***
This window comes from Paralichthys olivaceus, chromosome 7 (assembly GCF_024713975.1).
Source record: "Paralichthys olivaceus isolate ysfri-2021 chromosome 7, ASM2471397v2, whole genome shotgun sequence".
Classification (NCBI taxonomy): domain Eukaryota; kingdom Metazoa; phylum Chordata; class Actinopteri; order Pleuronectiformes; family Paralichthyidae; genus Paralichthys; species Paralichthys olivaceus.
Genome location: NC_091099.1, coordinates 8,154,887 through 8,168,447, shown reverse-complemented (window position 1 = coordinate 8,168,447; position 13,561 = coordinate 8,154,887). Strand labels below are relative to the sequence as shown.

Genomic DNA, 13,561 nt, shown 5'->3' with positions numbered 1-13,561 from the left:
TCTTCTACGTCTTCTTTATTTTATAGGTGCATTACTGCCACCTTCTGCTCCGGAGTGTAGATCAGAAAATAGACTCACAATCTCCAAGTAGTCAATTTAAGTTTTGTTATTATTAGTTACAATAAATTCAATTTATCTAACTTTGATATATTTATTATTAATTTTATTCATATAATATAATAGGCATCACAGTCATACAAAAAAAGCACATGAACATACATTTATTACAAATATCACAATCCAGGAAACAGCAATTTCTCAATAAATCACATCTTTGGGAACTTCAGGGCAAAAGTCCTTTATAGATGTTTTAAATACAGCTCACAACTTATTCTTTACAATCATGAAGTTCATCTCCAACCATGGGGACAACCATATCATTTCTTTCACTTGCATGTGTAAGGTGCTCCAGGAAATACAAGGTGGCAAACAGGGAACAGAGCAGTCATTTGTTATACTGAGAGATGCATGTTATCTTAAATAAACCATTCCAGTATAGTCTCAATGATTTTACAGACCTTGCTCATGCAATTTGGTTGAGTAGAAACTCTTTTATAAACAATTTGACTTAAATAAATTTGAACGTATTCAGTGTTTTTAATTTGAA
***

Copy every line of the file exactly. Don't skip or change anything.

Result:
This window comes from Paralichthys olivaceus, chromosome 7 (assembly GCF_024713975.1).
Source record: "Paralichthys olivaceus isolate ysfri-2021 chromosome 7, ASM2471397v2, whole genome shotgun sequence".
Classification (NCBI taxonomy): domain Eukaryota; kingdom Metazoa; phylum Chordata; class Actinopteri; order Pleuronectiformes; family Paralichthyidae; genus Paralichthys; species Paralichthys olivaceus.
Genome location: NC_091099.1, coordinates 8,154,887 through 8,168,447, shown reverse-complemented (window position 1 = coordinate 8,168,447; position 13,561 = coordinate 8,154,887). Strand labels below are relative to the sequence as shown.

Genomic DNA, 13,561 nt, shown 5'->3' with positions numbered 1-13,561 from the left:
TCTTCTACGTCTTCTTTATTTTATAGGTGCATTACTGCCACCTTCTGCTCCGGAGTGTAGATCAGAAAATAGACTCACAATCTCCAAGTAGTCAATTTAAGTTTTGTTATTATTAGTTACAATAAATTCAATTTATCTAACTTTGATATATTTATTATTAATTTTATTCATATAATATAATAGGCATCACAGTCATACAAAAAAAGCACATGAACATACATTTATTACAAATATCACAATCCAGGAAACAGCAATTTCTCAATAAATCACATCTTTGGGAACTTCAGGGCAAAAGTCCTTTATAGATGTTTTAAATACAGCTCACAACTTATTCTTTACAATCATGAAGTTCATCTCCAACCATGGGGACAACCATATCATTTCTTTCACTTGCATGTGTAAGGTGCTCCAGGAAATACAAGGTGGCAAACAGGGAACAGAGCAGTCATTTGTTATACTGAGAGATGCATGTTATCTTAAATAAACCATTCCAGTATAGTCTCAATGATTTTACAGACCTTGCTCATGCAATTTGGTTGAGTAGAAACTCTTTTATAAACAATTTGACTTAAATAAATTTGAACGTATTCAGTGTTTTTAATTTGAA